“I was wet, bearded and I think I still stank,” he recalls. He hopped on the Jeep and was taken to camp, where he was escorted to an officer’s tent.
“I walked into the tent and was saluted with, ‘Congratulations, Lieutenant.’ ”
Quinn enlisted in the Army in 1941 for what he thought would be a year. Instead, with the U.S. shocked into World War II by raid on Pearl Harbor, he spent nearly five years in uniform, originally as an infantryman in a rifle company in the Aleutian Islands where, he said, he mostly fought the weather.
In 1941, while going through training at Fort Ord, Calif., he met Kathleen. In 1944, while back in California between assignments, the two married.
“We romanced by letters for a number of long years,” says Kathleen, who was living and working in San Francisco.
Quinn served in the South Pacific, volunteering for combat after giving up a desk job at Camp Roberts, “The hell hole of the West.” While there, he reluctantly accepted a battlefield commission as a second lieutenant.
“I had never wanted to be an officer particularly, but a pay hike and clothing allowance tipped my decision,” Quinn says. “You get better treatment.”
Some of his wartime experiences are seldom discussed. It’s with hesitation that he talks about a Japanese mortar that “knocked me goofy and infected … swelled my eyes shut,” and left a hole in his helmet. “I’d been hit a couple of times. The third time I had to go to the hospital for a couple of days.”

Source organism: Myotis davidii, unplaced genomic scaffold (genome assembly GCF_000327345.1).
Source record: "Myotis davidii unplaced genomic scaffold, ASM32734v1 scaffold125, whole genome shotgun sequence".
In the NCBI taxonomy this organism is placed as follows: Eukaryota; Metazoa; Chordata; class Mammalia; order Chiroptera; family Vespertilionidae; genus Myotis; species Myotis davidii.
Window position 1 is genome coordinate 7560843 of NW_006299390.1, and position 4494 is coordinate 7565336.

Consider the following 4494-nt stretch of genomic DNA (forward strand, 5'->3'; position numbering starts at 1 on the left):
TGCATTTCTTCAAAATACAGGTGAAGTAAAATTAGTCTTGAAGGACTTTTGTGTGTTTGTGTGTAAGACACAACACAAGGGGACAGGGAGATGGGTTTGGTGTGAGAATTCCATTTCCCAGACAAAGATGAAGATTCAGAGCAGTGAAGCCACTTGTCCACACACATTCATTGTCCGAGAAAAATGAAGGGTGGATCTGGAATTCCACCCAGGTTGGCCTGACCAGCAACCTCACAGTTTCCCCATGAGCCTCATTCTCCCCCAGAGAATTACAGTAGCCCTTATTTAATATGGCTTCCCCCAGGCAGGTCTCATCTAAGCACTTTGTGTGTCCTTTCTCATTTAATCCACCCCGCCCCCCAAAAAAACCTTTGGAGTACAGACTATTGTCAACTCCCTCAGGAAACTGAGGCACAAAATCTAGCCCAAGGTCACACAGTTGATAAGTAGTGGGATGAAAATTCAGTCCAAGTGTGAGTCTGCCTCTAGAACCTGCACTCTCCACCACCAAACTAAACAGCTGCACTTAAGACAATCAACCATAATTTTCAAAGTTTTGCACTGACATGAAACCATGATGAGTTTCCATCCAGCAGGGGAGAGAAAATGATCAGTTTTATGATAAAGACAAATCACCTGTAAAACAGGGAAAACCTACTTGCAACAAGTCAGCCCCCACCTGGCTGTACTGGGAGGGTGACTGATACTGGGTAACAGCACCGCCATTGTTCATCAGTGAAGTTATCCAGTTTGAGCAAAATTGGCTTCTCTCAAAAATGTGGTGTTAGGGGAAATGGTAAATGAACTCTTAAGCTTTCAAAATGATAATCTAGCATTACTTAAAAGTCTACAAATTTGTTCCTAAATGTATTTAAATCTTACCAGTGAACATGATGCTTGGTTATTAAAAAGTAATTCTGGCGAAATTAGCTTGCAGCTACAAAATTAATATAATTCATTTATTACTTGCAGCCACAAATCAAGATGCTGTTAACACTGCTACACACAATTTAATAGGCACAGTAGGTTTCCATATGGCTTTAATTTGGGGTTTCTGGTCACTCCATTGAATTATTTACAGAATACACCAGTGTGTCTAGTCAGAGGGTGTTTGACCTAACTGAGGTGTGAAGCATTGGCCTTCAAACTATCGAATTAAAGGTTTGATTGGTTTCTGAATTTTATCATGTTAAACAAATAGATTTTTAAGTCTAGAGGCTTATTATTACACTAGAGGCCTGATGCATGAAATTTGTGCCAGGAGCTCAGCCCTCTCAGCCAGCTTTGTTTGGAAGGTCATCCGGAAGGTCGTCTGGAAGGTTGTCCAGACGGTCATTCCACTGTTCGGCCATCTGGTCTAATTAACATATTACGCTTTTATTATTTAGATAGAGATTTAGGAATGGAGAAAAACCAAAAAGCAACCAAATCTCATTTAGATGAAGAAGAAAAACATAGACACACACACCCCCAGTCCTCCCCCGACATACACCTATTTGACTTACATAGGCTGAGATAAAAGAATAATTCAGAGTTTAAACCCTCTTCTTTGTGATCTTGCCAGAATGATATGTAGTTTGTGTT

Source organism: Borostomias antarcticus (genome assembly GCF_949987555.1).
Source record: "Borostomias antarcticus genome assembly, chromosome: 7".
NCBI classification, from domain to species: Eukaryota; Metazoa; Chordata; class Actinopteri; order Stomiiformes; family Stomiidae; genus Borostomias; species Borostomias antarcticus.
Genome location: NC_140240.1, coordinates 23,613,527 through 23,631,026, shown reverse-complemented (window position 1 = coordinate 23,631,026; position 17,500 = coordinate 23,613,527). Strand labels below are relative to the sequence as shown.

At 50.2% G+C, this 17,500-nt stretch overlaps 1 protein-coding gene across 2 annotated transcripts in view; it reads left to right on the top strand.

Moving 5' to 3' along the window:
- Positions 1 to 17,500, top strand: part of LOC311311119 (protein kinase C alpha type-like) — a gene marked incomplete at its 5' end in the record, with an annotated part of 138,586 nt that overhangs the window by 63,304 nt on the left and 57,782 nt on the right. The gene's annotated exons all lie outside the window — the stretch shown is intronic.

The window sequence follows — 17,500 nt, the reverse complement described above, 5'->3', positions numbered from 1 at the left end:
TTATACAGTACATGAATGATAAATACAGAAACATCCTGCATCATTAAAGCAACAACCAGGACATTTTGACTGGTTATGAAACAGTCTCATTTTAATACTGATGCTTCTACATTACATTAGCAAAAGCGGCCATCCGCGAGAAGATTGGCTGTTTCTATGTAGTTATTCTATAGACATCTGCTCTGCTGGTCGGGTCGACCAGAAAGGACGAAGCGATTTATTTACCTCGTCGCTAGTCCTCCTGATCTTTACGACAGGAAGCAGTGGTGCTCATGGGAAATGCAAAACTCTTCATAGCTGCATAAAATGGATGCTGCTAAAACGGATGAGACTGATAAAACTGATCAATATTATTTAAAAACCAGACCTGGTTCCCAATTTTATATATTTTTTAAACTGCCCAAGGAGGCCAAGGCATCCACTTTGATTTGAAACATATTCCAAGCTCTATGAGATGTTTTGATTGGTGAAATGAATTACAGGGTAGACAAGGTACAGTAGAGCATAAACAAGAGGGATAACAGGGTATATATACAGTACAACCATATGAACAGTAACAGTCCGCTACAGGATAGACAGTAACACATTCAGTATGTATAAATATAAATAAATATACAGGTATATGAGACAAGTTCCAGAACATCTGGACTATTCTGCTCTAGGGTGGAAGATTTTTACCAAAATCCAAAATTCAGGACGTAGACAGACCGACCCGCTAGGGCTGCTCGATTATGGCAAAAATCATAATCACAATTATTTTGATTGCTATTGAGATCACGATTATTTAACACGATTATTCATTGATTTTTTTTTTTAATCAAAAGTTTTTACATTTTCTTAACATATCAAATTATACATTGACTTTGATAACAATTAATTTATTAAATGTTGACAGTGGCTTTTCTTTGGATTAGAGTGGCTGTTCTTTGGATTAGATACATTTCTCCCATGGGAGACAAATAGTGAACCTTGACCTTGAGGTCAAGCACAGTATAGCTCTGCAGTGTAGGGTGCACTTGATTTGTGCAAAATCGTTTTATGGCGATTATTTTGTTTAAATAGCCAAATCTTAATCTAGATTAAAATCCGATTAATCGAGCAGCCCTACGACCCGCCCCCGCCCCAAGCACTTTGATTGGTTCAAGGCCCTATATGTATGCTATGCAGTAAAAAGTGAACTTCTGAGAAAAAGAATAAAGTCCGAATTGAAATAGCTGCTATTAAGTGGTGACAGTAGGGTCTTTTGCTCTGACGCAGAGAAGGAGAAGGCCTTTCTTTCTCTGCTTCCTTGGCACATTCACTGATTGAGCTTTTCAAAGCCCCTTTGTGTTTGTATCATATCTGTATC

He’s even more hesitant to talk about a battle that left his company commander dead.
Remembering it all
“I remember all of it. He died in my arms. Just one burst of machine-gun fire too late. That was the worst day. There were days after that, but not like that. Lost an awful lot of good people.”
During his final months in the South Pacific sleep was difficult, a result of battlefield fatigue and too much conflict.
“We’d get new, relatively untrained recruits,” he says, “ … and I’d be writing a letter to their next of kin.”
After surviving battles that left many of his friends dead, he was discharged in 1945 as a second lieutenant fighting off and recovering from physical and mental injuries.
Quinn returned to the San Francisco Bay area July 19, 1945, and spent time at Army hospitals.
“I recovered,” he says.